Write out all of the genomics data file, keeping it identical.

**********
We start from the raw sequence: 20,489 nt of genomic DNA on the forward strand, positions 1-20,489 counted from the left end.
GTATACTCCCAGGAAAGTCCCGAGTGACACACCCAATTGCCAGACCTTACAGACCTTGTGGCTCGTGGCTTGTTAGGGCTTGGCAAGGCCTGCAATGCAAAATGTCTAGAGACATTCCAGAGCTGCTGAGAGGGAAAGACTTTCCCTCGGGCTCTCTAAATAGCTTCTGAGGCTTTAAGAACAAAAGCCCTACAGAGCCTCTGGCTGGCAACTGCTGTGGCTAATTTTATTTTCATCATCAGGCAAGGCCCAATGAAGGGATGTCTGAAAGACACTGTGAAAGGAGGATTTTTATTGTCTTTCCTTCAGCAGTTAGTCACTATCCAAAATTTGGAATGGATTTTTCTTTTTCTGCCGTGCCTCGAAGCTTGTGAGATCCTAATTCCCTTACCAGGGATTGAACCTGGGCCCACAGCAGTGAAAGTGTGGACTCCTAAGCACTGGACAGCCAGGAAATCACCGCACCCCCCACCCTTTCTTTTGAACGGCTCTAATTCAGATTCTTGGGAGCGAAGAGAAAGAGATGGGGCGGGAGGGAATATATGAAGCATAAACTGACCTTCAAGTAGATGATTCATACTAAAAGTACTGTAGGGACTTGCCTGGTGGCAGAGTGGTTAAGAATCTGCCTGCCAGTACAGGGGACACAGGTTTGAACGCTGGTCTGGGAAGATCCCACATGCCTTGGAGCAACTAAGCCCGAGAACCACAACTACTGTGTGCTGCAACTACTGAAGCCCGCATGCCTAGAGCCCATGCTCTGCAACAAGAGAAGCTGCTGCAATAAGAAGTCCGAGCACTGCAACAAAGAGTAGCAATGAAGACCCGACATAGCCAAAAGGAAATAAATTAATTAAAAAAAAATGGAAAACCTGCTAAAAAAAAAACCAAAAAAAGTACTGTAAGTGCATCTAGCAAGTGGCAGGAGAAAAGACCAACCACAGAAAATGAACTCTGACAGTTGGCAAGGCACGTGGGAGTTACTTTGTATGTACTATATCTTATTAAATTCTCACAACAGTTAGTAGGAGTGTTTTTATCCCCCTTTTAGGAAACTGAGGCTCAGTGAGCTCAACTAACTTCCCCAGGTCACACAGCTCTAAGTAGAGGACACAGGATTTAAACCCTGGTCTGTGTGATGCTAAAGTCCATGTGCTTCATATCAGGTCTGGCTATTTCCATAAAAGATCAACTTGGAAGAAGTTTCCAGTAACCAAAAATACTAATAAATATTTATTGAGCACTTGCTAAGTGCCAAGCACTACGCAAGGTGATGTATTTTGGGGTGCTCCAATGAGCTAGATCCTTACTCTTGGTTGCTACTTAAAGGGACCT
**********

We start from the raw sequence: 20,489 nt of genomic DNA on the forward strand, positions 1-20,489 counted from the left end.
GTATACTCCCAGGAAAGTCCCGAGTGACACACCCAATTGCCAGACCTTACAGACCTTGTGGCTCGTGGCTTGTTAGGGCTTGGCAAGGCCTGCAATGCAAAATGTCTAGAGACATTCCAGAGCTGCTGAGAGGGAAAGACTTTCCCTCGGGCTCTCTAAATAGCTTCTGAGGCTTTAAGAACAAAAGCCCTACAGAGCCTCTGGCTGGCAACTGCTGTGGCTAATTTTATTTTCATCATCAGGCAAGGCCCAATGAAGGGATGTCTGAAAGACACTGTGAAAGGAGGATTTTTATTGTCTTTCCTTCAGCAGTTAGTCACTATCCAAAATTTGGAATGGATTTTTCTTTTTCTGCCGTGCCTCGAAGCTTGTGAGATCCTAATTCCCTTACCAGGGATTGAACCTGGGCCCACAGCAGTGAAAGTGTGGACTCCTAAGCACTGGACAGCCAGGAAATCACCGCACCCCCCACCCTTTCTTTTGAACGGCTCTAATTCAGATTCTTGGGAGCGAAGAGAAAGAGATGGGGCGGGAGGGAATATATGAAGCATAAACTGACCTTCAAGTAGATGATTCATACTAAAAGTACTGTAGGGACTTGCCTGGTGGCAGAGTGGTTAAGAATCTGCCTGCCAGTACAGGGGACACAGGTTTGAACGCTGGTCTGGGAAGATCCCACATGCCTTGGAGCAACTAAGCCCGAGAACCACAACTACTGTGTGCTGCAACTACTGAAGCCCGCATGCCTAGAGCCCATGCTCTGCAACAAGAGAAGCTGCTGCAATAAGAAGTCCGAGCACTGCAACAAAGAGTAGCAATGAAGACCCGACATAGCCAAAAGGAAATAAATTAATTAAAAAAAAATGGAAAACCTGCTAAAAAAAAAACCAAAAAAAGTACTGTAAGTGCATCTAGCAAGTGGCAGGAGAAAAGACCAACCACAGAAAATGAACTCTGACAGTTGGCAAGGCACGTGGGAGTTACTTTGTATGTACTATATCTTATTAAATTCTCACAACAGTTAGTAGGAGTGTTTTTATCCCCCTTTTAGGAAACTGAGGCTCAGTGAGCTCAACTAACTTCCCCAGGTCACACAGCTCTAAGTAGAGGACACAGGATTTAAACCCTGGTCTGTGTGATGCTAAAGTCCATGTGCTTCATATCAGGTCTGGCTATTTCCATAAAAGATCAACTTGGAAGAAGTTTCCAGTAACCAAAAATACTAATAAATATTTATTGAGCACTTGCTAAGTGCCAAGCACTACGCAAGGTGATGTATTTTGGGGTGCTCCAATGAGCTAGATCCTTACTCTTGGTTGCTACTTAAAGGGACCT